This morning I woke up and the kids and I sang and danced to the Hamilton Soundtrack as our celebration for "No Chemo Wednesdsay."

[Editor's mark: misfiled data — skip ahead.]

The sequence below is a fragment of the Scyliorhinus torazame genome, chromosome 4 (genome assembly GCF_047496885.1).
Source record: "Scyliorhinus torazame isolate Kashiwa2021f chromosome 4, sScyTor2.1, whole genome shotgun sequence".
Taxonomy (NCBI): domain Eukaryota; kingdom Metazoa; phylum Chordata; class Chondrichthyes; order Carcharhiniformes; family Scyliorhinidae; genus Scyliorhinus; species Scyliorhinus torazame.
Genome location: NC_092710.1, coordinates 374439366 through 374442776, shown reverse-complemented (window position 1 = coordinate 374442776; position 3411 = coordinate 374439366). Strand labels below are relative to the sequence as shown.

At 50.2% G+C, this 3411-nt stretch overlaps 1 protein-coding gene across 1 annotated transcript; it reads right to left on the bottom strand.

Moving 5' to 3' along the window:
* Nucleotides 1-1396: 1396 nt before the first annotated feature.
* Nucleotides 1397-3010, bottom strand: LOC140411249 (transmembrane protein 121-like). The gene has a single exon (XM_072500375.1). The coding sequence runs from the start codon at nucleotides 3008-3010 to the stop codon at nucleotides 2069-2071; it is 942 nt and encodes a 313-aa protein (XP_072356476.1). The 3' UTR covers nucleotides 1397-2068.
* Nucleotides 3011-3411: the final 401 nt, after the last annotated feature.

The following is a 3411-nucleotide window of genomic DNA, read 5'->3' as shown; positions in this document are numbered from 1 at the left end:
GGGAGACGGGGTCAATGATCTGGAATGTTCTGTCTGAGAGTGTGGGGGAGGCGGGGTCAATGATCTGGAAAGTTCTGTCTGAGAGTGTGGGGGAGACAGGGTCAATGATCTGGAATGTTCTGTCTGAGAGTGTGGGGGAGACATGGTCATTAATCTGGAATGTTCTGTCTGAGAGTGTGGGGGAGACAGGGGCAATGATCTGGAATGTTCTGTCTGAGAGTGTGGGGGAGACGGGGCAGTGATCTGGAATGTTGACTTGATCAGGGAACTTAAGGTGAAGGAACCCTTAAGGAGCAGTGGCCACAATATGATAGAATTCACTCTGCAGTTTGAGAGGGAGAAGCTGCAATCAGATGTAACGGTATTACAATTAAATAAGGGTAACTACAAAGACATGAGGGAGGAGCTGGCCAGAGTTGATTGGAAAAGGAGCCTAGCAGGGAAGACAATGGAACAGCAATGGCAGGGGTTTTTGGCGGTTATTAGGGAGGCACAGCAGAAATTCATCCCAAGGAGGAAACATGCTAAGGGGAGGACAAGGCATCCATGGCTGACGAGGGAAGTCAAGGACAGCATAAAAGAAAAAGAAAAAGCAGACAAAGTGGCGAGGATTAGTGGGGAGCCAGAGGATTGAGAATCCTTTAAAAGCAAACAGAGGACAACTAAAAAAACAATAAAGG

This pandemic journey is still so surreal. Even as I sing and dance with my kids, I have been thinking hard about case of Elijah McClain. Do you know his story? This young man was walking home last August and was stopped for suspicious behavior. Conversations with family and friends point that Elijah may have been neurodivergent. The police stopped him, there was an escalation, and the young man was subsequently pushed to the ground. He was put in a carotid hold, he passed out, he threw up several times, and then was given a dose of ketamine to help "subdue" him. This story crushes me the more that I read about it. I have a neurodivergent son. My son is White and Elijah is Black, my son may never be stopped for suspicious behavior. But that doesn't mean that people wouldn't look at him differently. Elijah's story worries me on many levels. I wonder if the law enforcement are taught effective de-escalation tactics and if they are taught about how to work with neurodivergent people. There is still so much misunderstanding that surrounds autism and neurodivergency that people do not know what to do. What happened to Elijah is a tragedy and it's taken 10 months for the case to be investigated thoroughly. It was originally closed and written off because the Elijah's death was "undetermined." I have serious doubts about that and excuse my language, but I call bullshit. I have a lot of thoughts on this and have written two article; one about Elijah and neurodivergency and the other asking for accountability in his death. You can find them here: Elijah McClain: Say His Name and Accountability in the Case of Elijah McClainAs a mother of a neurodivergent son, I feel it is my responsibility to share Elijah's story. His death is an injustice and we should examine how law enforcement is not only taught to work with neurodivergent people, but also be held accountable for their actions.